Thursday, October 8, 2015

It’s National Poetry Day: An Art Lawyer Speaks


"The art trade's nearing its demise;
money-laundering is on the rise.
Yet fakes and forgeries are far worse,
they’re every dealer’s nightmare curse.
We lawyers’ love them, though.
Just think of all that lovely dough!
The Knoedler case soon goes to trial.
Many months of writ and bile,
a gravy train awash with loot,
I’ll buy a new Armani suit
in which to shimmy to the bench
and say in German, Dutch or French:
'My client’s innocent, M’Lord
of anything so untoward!
She’s honest, ethical and clean
and bought the Rothko sight unseen.
The Motherwell looked fine as well.
The Clyfford Still seemed mighty swell
When viewed upon a MacBook Air
through Raybans to reduce the glare.
Absolve her of the charge, I beg.
We’re sitting on a powder keg,
for if she swings the trade could wilt
and all the galleries they built
would lie abandoned ruined, broke.
Imagine all those arty folk,
Sleeping rough and begging dimes
and dreaming of the happy times
when dodgy Pollocks could be sold
to hedge fund dupes with piles of gold.' 

Steve Martin knows the risks you run
in buying paintings just for fun.
He found himself a million light
when someone saw Titanium White
hiding in his German paint 
(it was enough to make him faint.)

Do dealers learn from their mistakes?
Of course they don’t, the wily snakes!
If they could fit her in a crate,
they’d sell their granny to the Tate.

Where there’s a dollar to be earned, 
who cares whose fingers might get burned?
And what of Bouvier, the Freeport dude?
He’ll need me too if he gets sued!
He’s up against a potash tsar
(that case could buy me a new car.)
The lawyers’s code for art and sin? 
Heads you lose, and tails we win."

TF

More art doggerel here:
Lines on the Goulandris Family art feud

Wednesday, August 12, 2015

Russian billionaire must pay U.S. sculptor $640,000 for copyright infringement, court rules

Russian billionaire property developer Igor Olenicoff (left) has been instructed to pay American sculptor John Raimondi $640,000 in damages after being found guilty of having ordered and displayed unauthorised copies of Raimondi’s work.

The latest outcome of the Olenicoff saga was reported in The Observer here. It follows an earlier judgement awarded against Olenicoff for having infringed the copyright of another U.S. sculptor, Don Wakefield, whose work was also copied by Chinese artists working on the cheap at Olenicoff’s behest.

Wakefield was awarded $450,000 (see my report on that judgement here). 

Robots 
This story first came to light back in 2011 when Wakefield contacted me to tell me how he had discovered copies of his work in the grounds of various buildings in Newport Beach, California owned by Olen Properties Corp, Olenicoff’s company.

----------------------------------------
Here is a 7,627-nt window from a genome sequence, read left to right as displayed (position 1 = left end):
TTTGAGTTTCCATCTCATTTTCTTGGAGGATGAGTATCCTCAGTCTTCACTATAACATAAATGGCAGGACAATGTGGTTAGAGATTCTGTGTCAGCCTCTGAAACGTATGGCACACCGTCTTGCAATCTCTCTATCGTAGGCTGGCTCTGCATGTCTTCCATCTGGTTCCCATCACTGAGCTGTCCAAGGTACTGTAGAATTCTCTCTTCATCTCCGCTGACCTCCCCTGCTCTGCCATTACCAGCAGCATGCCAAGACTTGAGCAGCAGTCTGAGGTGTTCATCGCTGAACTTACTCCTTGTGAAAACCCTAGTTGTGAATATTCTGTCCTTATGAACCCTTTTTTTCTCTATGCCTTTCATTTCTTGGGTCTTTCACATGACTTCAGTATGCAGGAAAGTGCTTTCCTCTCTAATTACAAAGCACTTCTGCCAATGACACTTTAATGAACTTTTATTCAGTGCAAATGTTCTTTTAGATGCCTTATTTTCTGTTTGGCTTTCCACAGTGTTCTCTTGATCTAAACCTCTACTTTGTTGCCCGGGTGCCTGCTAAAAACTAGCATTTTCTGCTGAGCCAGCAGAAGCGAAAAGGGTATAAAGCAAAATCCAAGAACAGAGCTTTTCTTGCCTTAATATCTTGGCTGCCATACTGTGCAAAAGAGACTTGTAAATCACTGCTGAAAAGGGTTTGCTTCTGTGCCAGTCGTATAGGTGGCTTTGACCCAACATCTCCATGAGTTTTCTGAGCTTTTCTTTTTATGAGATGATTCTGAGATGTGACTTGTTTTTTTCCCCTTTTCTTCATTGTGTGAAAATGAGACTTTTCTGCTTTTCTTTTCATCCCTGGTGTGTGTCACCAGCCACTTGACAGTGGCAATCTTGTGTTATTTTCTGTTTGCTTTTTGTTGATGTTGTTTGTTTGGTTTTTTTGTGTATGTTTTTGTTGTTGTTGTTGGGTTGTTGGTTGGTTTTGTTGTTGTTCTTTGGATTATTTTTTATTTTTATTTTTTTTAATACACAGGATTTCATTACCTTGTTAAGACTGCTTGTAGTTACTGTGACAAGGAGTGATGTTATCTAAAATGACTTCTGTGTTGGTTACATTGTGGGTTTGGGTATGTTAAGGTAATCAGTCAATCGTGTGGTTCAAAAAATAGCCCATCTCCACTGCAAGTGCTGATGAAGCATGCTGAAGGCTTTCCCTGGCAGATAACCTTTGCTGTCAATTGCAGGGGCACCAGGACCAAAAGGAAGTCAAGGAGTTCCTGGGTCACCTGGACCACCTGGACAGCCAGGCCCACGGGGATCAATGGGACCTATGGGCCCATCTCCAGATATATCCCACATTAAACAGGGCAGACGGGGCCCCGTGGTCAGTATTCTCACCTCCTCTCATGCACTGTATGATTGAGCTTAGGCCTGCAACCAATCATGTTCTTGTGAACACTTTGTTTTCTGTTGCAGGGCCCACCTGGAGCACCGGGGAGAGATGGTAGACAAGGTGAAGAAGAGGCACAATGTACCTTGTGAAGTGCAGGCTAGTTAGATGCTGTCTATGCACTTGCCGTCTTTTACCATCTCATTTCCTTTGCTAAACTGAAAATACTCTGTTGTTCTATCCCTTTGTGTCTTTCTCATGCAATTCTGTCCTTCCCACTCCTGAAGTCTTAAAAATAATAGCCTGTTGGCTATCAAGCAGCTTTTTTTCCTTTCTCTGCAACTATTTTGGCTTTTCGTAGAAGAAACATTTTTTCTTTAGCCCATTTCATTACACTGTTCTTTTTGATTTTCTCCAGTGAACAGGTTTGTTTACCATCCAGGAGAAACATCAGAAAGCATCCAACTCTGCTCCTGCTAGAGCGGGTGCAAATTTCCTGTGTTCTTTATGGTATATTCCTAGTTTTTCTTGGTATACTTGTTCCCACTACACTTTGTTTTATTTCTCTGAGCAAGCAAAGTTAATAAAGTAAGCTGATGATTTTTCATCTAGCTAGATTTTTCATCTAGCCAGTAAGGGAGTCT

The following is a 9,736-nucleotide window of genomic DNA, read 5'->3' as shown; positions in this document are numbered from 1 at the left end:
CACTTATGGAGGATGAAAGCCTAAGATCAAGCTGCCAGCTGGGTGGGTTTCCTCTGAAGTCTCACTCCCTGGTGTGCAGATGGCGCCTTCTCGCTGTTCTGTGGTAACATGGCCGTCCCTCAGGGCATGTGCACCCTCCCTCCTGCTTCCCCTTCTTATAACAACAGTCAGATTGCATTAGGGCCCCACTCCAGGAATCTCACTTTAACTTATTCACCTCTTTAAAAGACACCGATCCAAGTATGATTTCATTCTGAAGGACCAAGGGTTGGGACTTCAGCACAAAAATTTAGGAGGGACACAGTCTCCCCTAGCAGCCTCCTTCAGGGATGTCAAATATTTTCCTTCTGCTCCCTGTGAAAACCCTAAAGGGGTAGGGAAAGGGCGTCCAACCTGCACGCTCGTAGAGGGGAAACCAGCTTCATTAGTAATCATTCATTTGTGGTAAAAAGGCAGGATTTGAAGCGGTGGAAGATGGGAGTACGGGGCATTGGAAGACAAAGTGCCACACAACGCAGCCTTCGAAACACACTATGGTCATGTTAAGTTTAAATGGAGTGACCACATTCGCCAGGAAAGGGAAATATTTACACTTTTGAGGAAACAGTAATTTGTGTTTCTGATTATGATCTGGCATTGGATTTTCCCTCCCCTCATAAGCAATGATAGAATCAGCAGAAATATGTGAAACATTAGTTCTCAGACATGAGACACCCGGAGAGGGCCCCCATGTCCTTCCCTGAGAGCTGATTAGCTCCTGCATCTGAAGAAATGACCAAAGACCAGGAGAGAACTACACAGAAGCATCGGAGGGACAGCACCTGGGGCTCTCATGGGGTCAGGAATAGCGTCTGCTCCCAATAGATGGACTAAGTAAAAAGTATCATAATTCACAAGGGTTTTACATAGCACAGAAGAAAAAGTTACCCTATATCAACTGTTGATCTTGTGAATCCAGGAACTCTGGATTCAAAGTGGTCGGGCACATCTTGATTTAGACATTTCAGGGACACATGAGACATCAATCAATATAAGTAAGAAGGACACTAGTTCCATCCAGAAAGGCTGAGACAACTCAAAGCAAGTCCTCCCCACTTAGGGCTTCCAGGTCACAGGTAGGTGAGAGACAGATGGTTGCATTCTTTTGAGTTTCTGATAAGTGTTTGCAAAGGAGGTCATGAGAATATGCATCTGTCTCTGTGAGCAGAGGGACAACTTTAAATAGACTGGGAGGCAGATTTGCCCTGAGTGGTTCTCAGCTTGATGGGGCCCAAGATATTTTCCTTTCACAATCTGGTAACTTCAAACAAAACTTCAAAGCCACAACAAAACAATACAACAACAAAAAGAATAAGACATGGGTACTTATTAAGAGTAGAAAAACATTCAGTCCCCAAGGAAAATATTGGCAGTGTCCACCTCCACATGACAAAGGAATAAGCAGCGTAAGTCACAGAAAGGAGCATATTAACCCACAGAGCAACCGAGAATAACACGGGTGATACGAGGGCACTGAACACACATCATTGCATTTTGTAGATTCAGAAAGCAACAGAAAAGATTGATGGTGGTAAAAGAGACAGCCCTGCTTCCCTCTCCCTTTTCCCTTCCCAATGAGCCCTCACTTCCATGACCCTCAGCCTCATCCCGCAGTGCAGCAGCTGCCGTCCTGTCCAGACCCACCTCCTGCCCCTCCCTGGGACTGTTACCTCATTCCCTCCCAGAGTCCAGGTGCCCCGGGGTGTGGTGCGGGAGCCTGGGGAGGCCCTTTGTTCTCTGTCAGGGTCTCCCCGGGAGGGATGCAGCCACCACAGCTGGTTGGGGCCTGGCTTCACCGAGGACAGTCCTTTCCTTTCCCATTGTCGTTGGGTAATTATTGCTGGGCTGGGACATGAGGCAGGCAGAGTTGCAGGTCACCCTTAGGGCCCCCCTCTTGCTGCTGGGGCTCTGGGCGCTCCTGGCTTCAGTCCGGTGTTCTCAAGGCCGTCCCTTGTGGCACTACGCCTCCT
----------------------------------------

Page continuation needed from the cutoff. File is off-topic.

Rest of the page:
I reported on Wakefield’s complaint in an article in The Art Newspaper in 2011, but some of  The Art Newspaper’s content is now filtered by a ‘robot.txt’ file, which means the coverage is currently inaccessible. 

In October 2014, The Art Newspaper was sold to Inna Bazhenova (right), a Russian businesswoman who has vowed to honour the paper's long tradition of rigorous and ethical journalistic impartiality.

The story of Olenicoff’s abuse of the moral rights of the artist is now in the public domain and the billionaire tax felon and cheat will be forced to recompense the artists. That’s a small victory of sorts.

The Art Newspaper mentions the Olenicoff case in a story here about Anish Kapoor's Cloud Gate, a copy of which has been installed in the town of Karamay in north-east China. A representative for the Karamay local authority is quoted as saying in their defence, "You can't say we're not allowed to build a round sculpture because there already is one." 

As part of my original investigation into the Olenicoff case I discovered a number of Beijing stone-carving companies who were prepared to copy sculptures based on images provided  by me without asking whether I had good title to the original works in question. Nor did they inquire as to who created the works. 

Moreover, where a unique, original work by Wakefield would have cost around $35,000 to make at that time (or closer to $100,000 today) and which would have retailed at $150,000, the Chinese stone-carvers were willing to produce them for between $900-$1,500 apiece. Whether this enabled Olenicoff to save on his Percent for Art obligations has never been fully clarified.

The full narrative of the original Olenicoff copyright case is available in various posts on the Artknows blog on the links below:





Both Wakefield and Raimondi were represented by attorneys Gene Brockland of Herzog Crebs, St. Louis, Missouri and Mike Kuznetsky of Kuznetsky Law Group, Los Angeles.